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Cull of the corporate zombies

How bad will the corporate debt pain become in the coming year? Very very bad, according to Swiss Re’s economists. And possibly full-on awful.

So far the corporate bond market has fared OK in the great Everything Rout of 2022. Spreads have widened, losses have been severe, but there are no real signs of real stress or severe disorder.

But a report from the Swiss reinsurance group argues that given the murky economic outlook and the volume of weak “zombie” companies, a US junk bond default rate of 15 per cent — last seen in the wake of the global financial crisis — is possible.

The sharp reduction in corporate default rates in recent years has seen a rise in the number of zombie firms. We estimate that as of end-2021, zombie firms made up 20% of the US stock market. We expect a reversal of the trend as interest rates rise and as cash buffers built during the pandemic erode, which will see zombie firms default. Zombie companies face three major headwinds.

First, major central banks are continuing to raise interest rates to fight persistent inflation, which will also have the effect of lowering aggregate demand. Reduced demand in an environment of inflationary recessions means less revenues for many companies, and thus less cash for zombie firms to pay down their own debt.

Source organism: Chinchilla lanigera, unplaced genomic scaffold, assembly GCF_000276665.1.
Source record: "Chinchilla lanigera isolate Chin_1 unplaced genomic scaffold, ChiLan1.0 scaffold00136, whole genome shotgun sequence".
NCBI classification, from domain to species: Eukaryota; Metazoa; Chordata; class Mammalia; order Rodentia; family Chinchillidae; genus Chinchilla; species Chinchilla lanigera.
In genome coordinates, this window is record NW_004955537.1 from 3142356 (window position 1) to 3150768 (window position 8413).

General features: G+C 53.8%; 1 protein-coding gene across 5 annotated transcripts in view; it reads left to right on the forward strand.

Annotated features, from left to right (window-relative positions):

Second, zombie firms were already struggling to make interest payments when rates were low. Higher financing costs will only amplify this challenge.

And lastly, lending to zombie companies is less attractive to banks and credit investors, as they can now benefit from higher rates by lending to higher-quality firms and still reap profits.

Though this is Swiss Re’s “severe recession” scenario, it’s a LOT higher than what many other analysts are predicting. Here’s what that looks like in chart format.

Fitch Ratings has forecast that the US junk bond default rate will rise from 1.2 per cent today to 2.5-3.5 per cent by the end of 2023, and 3-4 per cent by the end of 2024, compared to the long-term 3.8 per cent average.

Even UBS’s Matt Mish — one of the more bearish credit strategists — thinks the default rate for low-grade US corporate bonds will only climb to 6.5 per cent (and 9 per cent for US leveraged loans). And it should be noted that some people think the whole ‘zombie companies’ narrative is overplayed.

Although Swiss Re stresses that defaults are going to rise “beyond the realm of zombie firms”, its economists reckon that an awful lot of corporate undead lurk in supposedly more defensive sectors like consumer staples and healthcare.

Key defensive sectors have been significantly negatively impacted by credit rating downgrades this year, with healthcare experiencing most downgrades. 6 We also find that select defensive sectors have the largest share of zombie companies, significantly greater than for select cyclical sectors (Ed note: 31%).

Possible explanations are that: 1) the financing discipline toward the cyclical sector is stricter; and 2) cyclical companies achieve higher operating profits in times of economic booms to ensure they have enough buffer during downturns, making them more resilient with regards to their interest coverage ratios.

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